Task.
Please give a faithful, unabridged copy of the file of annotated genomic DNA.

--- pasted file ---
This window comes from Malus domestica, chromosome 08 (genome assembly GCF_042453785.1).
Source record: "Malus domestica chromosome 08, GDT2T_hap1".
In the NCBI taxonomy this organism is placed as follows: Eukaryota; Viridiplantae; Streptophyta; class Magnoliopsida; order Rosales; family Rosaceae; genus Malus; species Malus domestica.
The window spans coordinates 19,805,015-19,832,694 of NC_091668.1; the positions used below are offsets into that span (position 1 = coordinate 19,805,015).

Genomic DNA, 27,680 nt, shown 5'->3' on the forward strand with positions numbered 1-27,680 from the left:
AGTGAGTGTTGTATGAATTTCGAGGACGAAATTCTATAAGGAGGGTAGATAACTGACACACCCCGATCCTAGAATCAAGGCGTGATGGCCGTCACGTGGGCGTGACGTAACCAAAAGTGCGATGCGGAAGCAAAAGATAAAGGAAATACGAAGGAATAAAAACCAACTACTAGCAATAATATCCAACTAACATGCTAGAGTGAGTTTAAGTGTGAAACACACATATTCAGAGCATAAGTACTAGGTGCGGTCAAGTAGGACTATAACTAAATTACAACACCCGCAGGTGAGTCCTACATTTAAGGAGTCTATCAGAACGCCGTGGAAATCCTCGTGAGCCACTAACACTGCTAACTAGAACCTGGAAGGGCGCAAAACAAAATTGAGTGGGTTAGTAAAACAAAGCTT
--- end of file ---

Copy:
This window comes from Malus domestica, chromosome 08 (genome assembly GCF_042453785.1).
Source record: "Malus domestica chromosome 08, GDT2T_hap1".
In the NCBI taxonomy this organism is placed as follows: Eukaryota; Viridiplantae; Streptophyta; class Magnoliopsida; order Rosales; family Rosaceae; genus Malus; species Malus domestica.
The window spans coordinates 19,805,015-19,832,694 of NC_091668.1; the positions used below are offsets into that span (position 1 = coordinate 19,805,015).

Genomic DNA, 27,680 nt, shown 5'->3' on the forward strand with positions numbered 1-27,680 from the left:
AGTGAGTGTTGTATGAATTTCGAGGACGAAATTCTATAAGGAGGGTAGATAACTGACACACCCCGATCCTAGAATCAAGGCGTGATGGCCGTCACGTGGGCGTGACGTAACCAAAAGTGCGATGCGGAAGCAAAAGATAAAGGAAATACGAAGGAATAAAAACCAACTACTAGCAATAATATCCAACTAACATGCTAGAGTGAGTTTAAGTGTGAAACACACATATTCAGAGCATAAGTACTAGGTGCGGTCAAGTAGGACTATAACTAAATTACAACACCCGCAGGTGAGTCCTACATTTAAGGAGTCTATCAGAACGCCGTGGAAATCCTCGTGAGCCACTAACACTGCTAACTAGAACCTGGAAGGGCGCAAAACAAAATTGAGTGGGTTAGTAAAACAAAGCTT